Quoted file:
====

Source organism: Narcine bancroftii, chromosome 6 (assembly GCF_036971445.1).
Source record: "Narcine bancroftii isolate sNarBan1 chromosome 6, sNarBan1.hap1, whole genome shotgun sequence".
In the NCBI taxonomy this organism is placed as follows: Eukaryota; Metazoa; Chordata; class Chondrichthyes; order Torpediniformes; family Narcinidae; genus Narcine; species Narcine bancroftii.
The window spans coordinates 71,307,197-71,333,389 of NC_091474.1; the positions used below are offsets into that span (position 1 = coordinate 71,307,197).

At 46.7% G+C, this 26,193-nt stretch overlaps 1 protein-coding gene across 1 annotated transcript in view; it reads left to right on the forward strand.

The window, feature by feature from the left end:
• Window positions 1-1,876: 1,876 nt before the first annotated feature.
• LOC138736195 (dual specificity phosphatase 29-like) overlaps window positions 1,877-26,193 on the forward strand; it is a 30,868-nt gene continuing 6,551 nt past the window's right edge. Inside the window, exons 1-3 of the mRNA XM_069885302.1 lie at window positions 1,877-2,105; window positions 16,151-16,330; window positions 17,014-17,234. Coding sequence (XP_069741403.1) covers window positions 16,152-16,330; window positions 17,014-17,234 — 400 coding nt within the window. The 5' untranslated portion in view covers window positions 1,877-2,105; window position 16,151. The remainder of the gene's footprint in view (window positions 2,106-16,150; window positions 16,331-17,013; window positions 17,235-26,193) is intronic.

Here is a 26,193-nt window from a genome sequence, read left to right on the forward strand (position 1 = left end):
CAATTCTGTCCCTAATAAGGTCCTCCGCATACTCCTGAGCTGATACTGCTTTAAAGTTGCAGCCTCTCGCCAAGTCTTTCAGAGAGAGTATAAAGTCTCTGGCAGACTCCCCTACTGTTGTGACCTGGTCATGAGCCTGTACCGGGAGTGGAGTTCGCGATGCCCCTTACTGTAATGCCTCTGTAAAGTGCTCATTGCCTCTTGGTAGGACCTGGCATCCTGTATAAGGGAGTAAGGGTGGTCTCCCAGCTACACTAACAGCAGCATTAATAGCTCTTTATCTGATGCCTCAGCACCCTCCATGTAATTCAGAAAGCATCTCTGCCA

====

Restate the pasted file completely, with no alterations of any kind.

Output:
Source organism: Narcine bancroftii, chromosome 6 (assembly GCF_036971445.1).
Source record: "Narcine bancroftii isolate sNarBan1 chromosome 6, sNarBan1.hap1, whole genome shotgun sequence".
In the NCBI taxonomy this organism is placed as follows: Eukaryota; Metazoa; Chordata; class Chondrichthyes; order Torpediniformes; family Narcinidae; genus Narcine; species Narcine bancroftii.
The window spans coordinates 71,307,197-71,333,389 of NC_091474.1; the positions used below are offsets into that span (position 1 = coordinate 71,307,197).

At 46.7% G+C, this 26,193-nt stretch overlaps 1 protein-coding gene across 1 annotated transcript in view; it reads left to right on the forward strand.

The window, feature by feature from the left end:
• Window positions 1-1,876: 1,876 nt before the first annotated feature.
• LOC138736195 (dual specificity phosphatase 29-like) overlaps window positions 1,877-26,193 on the forward strand; it is a 30,868-nt gene continuing 6,551 nt past the window's right edge. Inside the window, exons 1-3 of the mRNA XM_069885302.1 lie at window positions 1,877-2,105; window positions 16,151-16,330; window positions 17,014-17,234. Coding sequence (XP_069741403.1) covers window positions 16,152-16,330; window positions 17,014-17,234 — 400 coding nt within the window. The 5' untranslated portion in view covers window positions 1,877-2,105; window position 16,151. The remainder of the gene's footprint in view (window positions 2,106-16,150; window positions 16,331-17,013; window positions 17,235-26,193) is intronic.

Here is a 26,193-nt window from a genome sequence, read left to right on the forward strand (position 1 = left end):
CAATTCTGTCCCTAATAAGGTCCTCCGCATACTCCTGAGCTGATACTGCTTTAAAGTTGCAGCCTCTCGCCAAGTCTTTCAGAGAGAGTATAAAGTCTCTGGCAGACTCCCCTACTGTTGTGACCTGGTCATGAGCCTGTACCGGGAGTGGAGTTCGCGATGCCCCTTACTGTAATGCCTCTGTAAAGTGCTCATTGCCTCTTGGTAGGACCTGGCATCCTGTATAAGGGAGTAAGGGTGGTCTCCCAGCTACACTAACAGCAGCATTAATAGCTCTTTATCTGATGCCTCAGCACCCTCCATGTAATTCAGAAAGCATCTCTGCCA